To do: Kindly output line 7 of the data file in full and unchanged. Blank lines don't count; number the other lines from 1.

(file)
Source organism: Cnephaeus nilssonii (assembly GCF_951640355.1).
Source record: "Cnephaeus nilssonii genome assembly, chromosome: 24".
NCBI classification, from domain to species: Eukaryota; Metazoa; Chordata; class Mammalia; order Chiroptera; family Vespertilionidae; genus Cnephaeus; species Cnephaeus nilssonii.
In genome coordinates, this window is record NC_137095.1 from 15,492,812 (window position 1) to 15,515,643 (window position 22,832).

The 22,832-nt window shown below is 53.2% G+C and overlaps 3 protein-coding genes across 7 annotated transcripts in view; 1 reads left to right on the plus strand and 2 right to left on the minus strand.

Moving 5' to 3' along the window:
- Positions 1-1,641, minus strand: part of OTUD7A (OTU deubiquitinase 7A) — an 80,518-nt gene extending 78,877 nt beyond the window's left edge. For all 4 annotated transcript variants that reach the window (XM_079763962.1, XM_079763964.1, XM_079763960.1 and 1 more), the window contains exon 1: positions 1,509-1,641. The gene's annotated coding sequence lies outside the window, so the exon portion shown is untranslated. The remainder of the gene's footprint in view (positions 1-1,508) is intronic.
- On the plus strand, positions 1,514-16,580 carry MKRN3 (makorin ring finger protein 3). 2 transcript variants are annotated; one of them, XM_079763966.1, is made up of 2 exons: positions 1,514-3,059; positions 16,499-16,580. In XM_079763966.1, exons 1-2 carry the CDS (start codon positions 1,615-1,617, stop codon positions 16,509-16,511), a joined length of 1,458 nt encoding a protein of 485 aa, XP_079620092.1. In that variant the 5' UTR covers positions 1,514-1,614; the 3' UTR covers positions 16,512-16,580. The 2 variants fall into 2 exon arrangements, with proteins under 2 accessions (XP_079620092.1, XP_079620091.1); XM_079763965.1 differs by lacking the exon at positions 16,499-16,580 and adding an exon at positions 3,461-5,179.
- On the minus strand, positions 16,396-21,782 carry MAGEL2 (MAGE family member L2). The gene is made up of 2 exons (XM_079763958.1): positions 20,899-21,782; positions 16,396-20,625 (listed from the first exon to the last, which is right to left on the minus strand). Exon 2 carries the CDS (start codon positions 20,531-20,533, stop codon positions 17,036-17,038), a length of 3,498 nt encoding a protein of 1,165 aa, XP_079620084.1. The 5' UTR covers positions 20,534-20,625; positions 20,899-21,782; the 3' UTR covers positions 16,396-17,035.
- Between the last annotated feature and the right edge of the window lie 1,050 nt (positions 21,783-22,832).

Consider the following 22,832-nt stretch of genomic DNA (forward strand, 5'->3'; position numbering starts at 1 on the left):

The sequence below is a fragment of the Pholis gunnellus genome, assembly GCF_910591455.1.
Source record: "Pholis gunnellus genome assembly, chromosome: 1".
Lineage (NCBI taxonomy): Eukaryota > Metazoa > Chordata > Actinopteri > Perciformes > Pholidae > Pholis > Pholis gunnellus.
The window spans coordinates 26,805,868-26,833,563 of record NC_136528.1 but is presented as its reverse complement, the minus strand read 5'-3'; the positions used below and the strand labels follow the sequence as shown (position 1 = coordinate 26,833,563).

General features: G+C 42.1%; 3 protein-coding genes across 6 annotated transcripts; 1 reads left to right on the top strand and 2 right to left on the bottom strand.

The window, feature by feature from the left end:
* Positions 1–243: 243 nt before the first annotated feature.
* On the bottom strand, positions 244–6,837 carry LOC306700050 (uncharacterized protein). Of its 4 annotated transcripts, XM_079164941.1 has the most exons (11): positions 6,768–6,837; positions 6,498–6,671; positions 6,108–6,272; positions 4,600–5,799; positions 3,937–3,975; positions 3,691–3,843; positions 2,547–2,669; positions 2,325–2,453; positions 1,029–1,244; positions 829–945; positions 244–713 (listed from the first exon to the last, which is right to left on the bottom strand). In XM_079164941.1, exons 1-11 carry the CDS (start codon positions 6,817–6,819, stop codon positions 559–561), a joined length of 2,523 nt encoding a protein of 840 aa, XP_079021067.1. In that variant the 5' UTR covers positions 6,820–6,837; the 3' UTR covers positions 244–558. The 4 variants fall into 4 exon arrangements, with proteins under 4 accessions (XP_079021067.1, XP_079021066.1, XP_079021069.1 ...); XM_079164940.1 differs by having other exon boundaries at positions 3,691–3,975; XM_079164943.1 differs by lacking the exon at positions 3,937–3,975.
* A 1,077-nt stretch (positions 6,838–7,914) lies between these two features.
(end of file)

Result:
- Positions 1-1,641, minus strand: part of OTUD7A (OTU deubiquitinase 7A) — an 80,518-nt gene extending 78,877 nt beyond the window's left edge. For all 4 annotated transcript variants that reach the window (XM_079763962.1, XM_079763964.1, XM_079763960.1 and 1 more), the window contains exon 1: positions 1,509-1,641. The gene's annotated coding sequence lies outside the window, so the exon portion shown is untranslated. The remainder of the gene's footprint in view (positions 1-1,508) is intronic.